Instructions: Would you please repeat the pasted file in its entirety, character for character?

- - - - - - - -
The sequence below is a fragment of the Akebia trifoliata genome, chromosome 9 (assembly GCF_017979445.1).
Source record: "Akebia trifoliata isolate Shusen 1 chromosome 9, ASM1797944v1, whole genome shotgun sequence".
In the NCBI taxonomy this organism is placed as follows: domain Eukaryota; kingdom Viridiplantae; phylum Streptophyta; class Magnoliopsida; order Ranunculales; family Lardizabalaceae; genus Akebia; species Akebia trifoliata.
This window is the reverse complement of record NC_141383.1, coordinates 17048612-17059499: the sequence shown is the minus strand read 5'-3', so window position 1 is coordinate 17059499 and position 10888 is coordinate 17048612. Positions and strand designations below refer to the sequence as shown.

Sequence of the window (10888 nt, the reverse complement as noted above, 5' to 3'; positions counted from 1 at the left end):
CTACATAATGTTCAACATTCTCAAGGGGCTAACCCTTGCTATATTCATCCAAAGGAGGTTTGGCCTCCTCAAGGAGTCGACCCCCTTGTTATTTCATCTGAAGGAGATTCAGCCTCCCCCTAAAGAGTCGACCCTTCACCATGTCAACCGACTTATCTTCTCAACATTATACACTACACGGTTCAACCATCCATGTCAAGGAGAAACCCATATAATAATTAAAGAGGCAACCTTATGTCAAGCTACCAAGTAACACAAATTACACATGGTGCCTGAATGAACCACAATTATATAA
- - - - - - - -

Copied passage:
The sequence below is a fragment of the Akebia trifoliata genome, chromosome 9 (assembly GCF_017979445.1).
Source record: "Akebia trifoliata isolate Shusen 1 chromosome 9, ASM1797944v1, whole genome shotgun sequence".
In the NCBI taxonomy this organism is placed as follows: domain Eukaryota; kingdom Viridiplantae; phylum Streptophyta; class Magnoliopsida; order Ranunculales; family Lardizabalaceae; genus Akebia; species Akebia trifoliata.
This window is the reverse complement of record NC_141383.1, coordinates 17048612-17059499: the sequence shown is the minus strand read 5'-3', so window position 1 is coordinate 17059499 and position 10888 is coordinate 17048612. Positions and strand designations below refer to the sequence as shown.

Sequence of the window (10888 nt, the reverse complement as noted above, 5' to 3'; positions counted from 1 at the left end):
CTACATAATGTTCAACATTCTCAAGGGGCTAACCCTTGCTATATTCATCCAAAGGAGGTTTGGCCTCCTCAAGGAGTCGACCCCCTTGTTATTTCATCTGAAGGAGATTCAGCCTCCCCCTAAAGAGTCGACCCTTCACCATGTCAACCGACTTATCTTCTCAACATTATACACTACACGGTTCAACCATCCATGTCAAGGAGAAACCCATATAATAATTAAAGAGGCAACCTTATGTCAAGCTACCAAGTAACACAAATTACACATGGTGCCTGAATGAACCACAATTATATAA